What is Dynamic Video Memory Technology (DVMT)?
DVMT is a concept used in the Intel® 82915G/82910GL Express Chipset family and the Mobile Intel® 915GM/GMS, 910GML Express Chipset family wherein the optimum amount of memory is dynamically allocated and de-allocated as needed for balanced 2D/3D graphics and system performance. DVMT allocates the proper amount of display, texturing, and buffer memory after the operating system has booted. The operating system views the Intel® Graphics Media Accelerator Driver as an application, which uses Intel® Direct AGP to request allocation of additional memory for 3D applications, and returns the memory to the operating system when no longer required.
What are the benefits of DVMT?
DVMT ensures the most efficient use of available system memory resources for maximum 2D/3D graphics performance.
DVMT aligns with Microsoft's* "good driver" design guidelines as it dynamically uses only as much system memory as is needed and returns these resources to the operating system when finished. Memory is wasted in some integrated graphics solutions as large amounts of memory are permanently allocated for dedicated use.
What is pre-allocated memory?
Pre-allocated memory is the small amount of system memory made available at boot time by the system BIOS for video. Pre-allocated memory is also known as locked memory. This is because it is "locked" for video use only and as such, is invisible and unable to be used by the operating system. The Intel 82915G/82910GL Express Chipset family and the Mobile Intel® 915GM/GMS, 910GML Express Chipset family allows pre-allocated memory in the system BIOS to be set to either 1 MB or 8 MB. Upon boot, the System BIOS will pre-allocate the amount selected (1 MB or 8 MB) from the top of the main system memory, which will be dedicated for VGA/SVGA graphics.
Who sets pre-allocated memory?
The amount of pre-allocated memory is set by the system manufacturer via the system BIOS. Depending on the system BIOS implementation, this amount may or may not be configurable by the end user.
How does one determine/choose pre-allocated memory size?
512K setting: This choice is provided as a legacy setting only and should not be used.
1 MB setting: This choice allows most memory resources to go to the operating system while allowing the BIOS for all modes.
8 MB setting: This is the most likely choice, as this setting: 1) Allows a good balance between BIOS- and operating system-required memory resources for a typical 128 MB memory system; 2) Enables booting of Microsoft* operating systems in as much as 1600x1200x32 mode without the driver having to ask the operating system for more memory.
Both the 512K and 1 MB settings assume the system is booting using a Microsoft* operating system.
What if an application requires more than the total amount of pre-allocated memory?
In systems using the Intel 82915G/82910GL Express Chipset family and the Mobile Intel® 915GM/GMS, 910GML Express Chipset family, if a graphics intensive application, such a game, a DVD, etc., requires more memory than the amount of video memory that has been pre-allocated, it will communicate that need to the Intel® Graphics Media Accelerator Driver. DVMT will then ask the operating system to supply the additional memory required. When the application no longer requires the extra memory, DVMT returns it to the operating system where it can once again be used as system memory.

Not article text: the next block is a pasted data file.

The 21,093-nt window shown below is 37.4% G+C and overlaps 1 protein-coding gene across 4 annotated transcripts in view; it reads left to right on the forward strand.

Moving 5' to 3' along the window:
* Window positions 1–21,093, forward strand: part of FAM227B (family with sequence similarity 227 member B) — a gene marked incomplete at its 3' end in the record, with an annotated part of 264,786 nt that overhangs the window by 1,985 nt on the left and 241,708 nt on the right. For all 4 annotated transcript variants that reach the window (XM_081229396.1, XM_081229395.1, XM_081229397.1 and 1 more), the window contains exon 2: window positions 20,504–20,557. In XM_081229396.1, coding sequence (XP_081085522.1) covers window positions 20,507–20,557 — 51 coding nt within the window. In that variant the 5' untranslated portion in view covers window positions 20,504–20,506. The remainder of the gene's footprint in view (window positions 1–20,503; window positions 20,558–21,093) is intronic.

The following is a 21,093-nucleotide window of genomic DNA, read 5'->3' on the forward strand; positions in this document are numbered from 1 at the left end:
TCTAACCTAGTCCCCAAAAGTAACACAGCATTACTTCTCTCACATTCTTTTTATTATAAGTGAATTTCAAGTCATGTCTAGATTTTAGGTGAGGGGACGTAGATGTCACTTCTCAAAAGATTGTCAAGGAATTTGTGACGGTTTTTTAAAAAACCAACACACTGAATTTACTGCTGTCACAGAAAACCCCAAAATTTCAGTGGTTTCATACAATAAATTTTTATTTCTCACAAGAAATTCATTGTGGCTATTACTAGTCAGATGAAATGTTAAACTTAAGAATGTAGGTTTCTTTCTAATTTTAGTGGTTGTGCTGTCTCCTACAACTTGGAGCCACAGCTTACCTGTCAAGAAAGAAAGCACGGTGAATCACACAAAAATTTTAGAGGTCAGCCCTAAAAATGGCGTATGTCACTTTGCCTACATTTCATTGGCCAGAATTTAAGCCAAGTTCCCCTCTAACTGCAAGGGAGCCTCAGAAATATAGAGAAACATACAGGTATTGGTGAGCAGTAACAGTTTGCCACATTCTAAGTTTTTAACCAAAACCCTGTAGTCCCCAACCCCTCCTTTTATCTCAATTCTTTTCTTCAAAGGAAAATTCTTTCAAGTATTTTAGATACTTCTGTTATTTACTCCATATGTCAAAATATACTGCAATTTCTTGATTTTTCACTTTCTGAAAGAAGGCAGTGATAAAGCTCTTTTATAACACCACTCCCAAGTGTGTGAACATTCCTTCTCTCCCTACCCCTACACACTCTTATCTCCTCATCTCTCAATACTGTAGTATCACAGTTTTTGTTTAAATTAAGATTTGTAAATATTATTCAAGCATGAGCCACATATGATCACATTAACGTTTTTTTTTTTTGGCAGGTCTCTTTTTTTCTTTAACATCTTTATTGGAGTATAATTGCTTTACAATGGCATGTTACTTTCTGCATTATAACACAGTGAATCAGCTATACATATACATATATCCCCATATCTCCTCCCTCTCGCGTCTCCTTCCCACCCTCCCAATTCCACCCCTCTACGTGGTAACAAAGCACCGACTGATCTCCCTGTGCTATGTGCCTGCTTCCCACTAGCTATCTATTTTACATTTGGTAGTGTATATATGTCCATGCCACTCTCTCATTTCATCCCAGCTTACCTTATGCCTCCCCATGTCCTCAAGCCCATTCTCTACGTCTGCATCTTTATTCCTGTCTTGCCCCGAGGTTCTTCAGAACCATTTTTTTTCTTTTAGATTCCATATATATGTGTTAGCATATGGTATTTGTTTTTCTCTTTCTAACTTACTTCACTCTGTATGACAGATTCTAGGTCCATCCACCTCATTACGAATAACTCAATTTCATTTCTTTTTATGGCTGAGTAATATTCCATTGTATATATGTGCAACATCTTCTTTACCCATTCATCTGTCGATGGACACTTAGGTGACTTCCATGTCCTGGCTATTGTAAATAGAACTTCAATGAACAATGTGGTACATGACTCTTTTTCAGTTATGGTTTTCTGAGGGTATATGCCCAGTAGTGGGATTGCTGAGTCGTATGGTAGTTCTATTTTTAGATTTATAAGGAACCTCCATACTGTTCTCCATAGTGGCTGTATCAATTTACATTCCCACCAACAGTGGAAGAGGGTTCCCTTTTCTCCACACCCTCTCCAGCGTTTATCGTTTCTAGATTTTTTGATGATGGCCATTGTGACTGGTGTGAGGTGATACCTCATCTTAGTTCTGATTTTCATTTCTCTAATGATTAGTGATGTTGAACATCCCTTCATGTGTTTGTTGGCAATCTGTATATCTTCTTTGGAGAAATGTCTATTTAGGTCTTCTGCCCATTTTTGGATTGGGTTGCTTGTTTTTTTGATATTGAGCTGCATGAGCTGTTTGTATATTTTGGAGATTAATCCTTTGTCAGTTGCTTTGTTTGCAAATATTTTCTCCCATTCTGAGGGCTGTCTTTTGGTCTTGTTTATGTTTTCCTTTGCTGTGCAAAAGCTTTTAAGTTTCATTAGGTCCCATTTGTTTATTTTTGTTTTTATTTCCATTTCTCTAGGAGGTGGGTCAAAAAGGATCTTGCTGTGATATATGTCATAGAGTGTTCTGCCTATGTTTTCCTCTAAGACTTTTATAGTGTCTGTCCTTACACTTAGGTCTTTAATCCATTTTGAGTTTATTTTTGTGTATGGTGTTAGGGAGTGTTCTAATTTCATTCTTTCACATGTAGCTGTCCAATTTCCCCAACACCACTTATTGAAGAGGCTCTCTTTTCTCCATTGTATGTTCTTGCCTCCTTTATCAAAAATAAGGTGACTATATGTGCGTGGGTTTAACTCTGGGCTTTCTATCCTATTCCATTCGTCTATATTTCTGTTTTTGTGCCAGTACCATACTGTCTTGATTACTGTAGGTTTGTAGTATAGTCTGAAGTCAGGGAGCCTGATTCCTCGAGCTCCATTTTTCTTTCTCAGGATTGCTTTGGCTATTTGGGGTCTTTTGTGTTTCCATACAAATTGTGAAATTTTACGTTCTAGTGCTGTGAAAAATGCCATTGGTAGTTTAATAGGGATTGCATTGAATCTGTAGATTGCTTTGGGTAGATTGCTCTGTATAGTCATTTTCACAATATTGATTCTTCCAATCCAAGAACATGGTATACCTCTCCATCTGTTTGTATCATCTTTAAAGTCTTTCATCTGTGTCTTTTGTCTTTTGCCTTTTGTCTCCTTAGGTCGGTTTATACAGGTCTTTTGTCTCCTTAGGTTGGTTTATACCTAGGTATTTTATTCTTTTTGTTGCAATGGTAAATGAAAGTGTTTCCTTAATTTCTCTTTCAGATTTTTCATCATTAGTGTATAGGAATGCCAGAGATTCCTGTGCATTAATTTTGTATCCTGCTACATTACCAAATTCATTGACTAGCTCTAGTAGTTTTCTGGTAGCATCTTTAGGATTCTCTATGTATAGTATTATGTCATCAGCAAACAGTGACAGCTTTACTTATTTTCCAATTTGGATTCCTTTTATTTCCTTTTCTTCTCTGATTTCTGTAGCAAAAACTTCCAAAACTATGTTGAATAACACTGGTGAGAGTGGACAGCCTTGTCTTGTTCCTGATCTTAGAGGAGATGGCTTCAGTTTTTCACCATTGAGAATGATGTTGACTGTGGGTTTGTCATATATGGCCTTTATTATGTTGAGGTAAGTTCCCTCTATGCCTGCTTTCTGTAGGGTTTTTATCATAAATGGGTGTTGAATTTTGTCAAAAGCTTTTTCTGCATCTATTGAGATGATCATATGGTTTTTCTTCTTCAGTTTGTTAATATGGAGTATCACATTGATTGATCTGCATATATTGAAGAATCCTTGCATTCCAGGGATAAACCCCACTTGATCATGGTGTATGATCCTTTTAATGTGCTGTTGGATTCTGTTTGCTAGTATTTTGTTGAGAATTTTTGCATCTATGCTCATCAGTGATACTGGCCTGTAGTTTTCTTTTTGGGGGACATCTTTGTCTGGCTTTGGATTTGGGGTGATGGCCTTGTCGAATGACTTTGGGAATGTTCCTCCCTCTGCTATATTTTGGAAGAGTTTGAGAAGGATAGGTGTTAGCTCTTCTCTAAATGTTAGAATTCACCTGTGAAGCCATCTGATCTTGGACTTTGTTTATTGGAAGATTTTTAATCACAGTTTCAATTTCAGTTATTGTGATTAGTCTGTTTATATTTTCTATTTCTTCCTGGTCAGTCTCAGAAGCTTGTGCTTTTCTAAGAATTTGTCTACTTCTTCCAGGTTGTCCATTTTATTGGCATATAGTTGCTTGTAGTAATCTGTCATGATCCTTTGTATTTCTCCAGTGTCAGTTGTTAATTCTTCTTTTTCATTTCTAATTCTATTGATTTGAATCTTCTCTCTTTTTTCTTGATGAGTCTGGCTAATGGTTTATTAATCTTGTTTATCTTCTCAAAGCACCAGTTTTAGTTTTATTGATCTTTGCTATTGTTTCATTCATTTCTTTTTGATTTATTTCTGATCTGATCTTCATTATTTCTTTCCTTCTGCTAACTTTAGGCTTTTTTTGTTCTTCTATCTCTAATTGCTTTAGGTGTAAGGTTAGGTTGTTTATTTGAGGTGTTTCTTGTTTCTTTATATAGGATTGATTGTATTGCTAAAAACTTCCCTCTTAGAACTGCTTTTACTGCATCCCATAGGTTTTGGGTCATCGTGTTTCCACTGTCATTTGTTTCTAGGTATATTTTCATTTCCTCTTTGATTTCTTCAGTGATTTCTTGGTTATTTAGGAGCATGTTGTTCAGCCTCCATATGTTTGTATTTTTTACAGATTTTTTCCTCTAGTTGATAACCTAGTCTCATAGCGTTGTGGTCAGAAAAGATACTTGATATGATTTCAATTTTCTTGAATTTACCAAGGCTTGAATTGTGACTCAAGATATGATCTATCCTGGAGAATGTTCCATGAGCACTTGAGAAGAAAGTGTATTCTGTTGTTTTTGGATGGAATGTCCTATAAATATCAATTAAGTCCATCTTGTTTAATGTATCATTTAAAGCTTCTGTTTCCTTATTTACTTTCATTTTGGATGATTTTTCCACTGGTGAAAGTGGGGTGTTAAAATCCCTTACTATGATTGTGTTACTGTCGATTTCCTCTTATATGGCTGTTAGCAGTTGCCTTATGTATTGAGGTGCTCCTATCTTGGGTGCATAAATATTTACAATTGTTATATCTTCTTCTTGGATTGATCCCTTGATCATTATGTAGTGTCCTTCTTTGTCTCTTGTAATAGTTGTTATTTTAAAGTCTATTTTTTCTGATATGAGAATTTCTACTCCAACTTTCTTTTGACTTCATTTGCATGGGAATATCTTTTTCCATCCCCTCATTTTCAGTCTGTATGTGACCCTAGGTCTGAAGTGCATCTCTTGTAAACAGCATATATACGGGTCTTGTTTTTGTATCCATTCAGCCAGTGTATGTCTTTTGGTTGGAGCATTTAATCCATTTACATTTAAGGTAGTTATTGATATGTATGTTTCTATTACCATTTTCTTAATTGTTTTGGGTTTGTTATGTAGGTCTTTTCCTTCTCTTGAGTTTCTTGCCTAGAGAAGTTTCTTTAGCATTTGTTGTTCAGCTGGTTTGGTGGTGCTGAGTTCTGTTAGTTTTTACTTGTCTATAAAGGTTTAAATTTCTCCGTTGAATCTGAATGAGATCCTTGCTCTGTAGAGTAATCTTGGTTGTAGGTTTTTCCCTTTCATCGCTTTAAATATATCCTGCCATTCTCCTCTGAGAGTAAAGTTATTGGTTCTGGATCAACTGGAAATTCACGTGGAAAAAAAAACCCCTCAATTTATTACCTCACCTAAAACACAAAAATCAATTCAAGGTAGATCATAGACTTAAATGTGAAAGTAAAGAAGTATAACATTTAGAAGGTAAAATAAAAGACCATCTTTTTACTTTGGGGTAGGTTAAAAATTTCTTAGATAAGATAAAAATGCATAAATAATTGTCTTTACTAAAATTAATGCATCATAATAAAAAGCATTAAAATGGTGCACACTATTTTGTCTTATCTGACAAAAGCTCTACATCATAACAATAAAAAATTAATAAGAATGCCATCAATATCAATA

What is the relationship between pre-allocated memory, the Intel Graphics Media Accelerator Driver, DVMT, a Microsoft* operating system, and applications?
In systems using the Intel 82915G/82910GL Express Chipset family and the Mobile Intel® 915GM/GMS, 910GML Express Chipset family, if a graphics intensive application, such a game, a DVD, etc., requires more memory than the amount of video memory that has been pre-allocated, it will communicate that need to the Intel Graphics Media Accelerator Driver. DVMT will then ask the operating system to supply the additional memory required. When the application no longer requires the extra memory, DVMT returns it to the operating system where it can once again be used as system memory.
When is DVMT triggered?
DVMT is triggered any time an application needs video memory above the amount that has been pre-allocated. It is triggered again when an application no longer requires the extra memory and the memory needs to be returned to the operating system.
DVMT may also be triggered at boot time if a screen resolution is set that requires more memory than the total amount set as pre-allocated memory.
Will DVMT always get the memory requested?
DVMT may not always get the memory being requested. It is up to the operating system to decide whether the request for additional memory will be granted or not. DVMT allows the operating system to make this important decision based on availability of system memory resources and other requests it may be receiving.
How much graphics memory does DVMT use?
The term "graphics memory size" is the same as "memory size" in the Control Panel/Display Adapter pages or "video memory" used by external PCI Express* graphics cards. This is the memory that will be dedicated for graphics for the time that the application is active and the operating system has granted the requested memory.
Memory size = Pre-allocated memory + Additional memory requested by the application via the Intel Graphics Media Accelerator Driver.
The maximum amount of graphics memory will depend on the computer's System BIOS configuration. In most cases, the sum total will not exceed 128MB. On some older computers, the system BIOS does not limit the graphics memory to 128MB and so users may see maximum graphics memory up to 224MB.
Pre-allocated memory is invisible to the operating system. The additional memory requested by the application is relinquished back to the operating system upon exit by the Intel Graphics Media Accelerator Driver.
This applies to: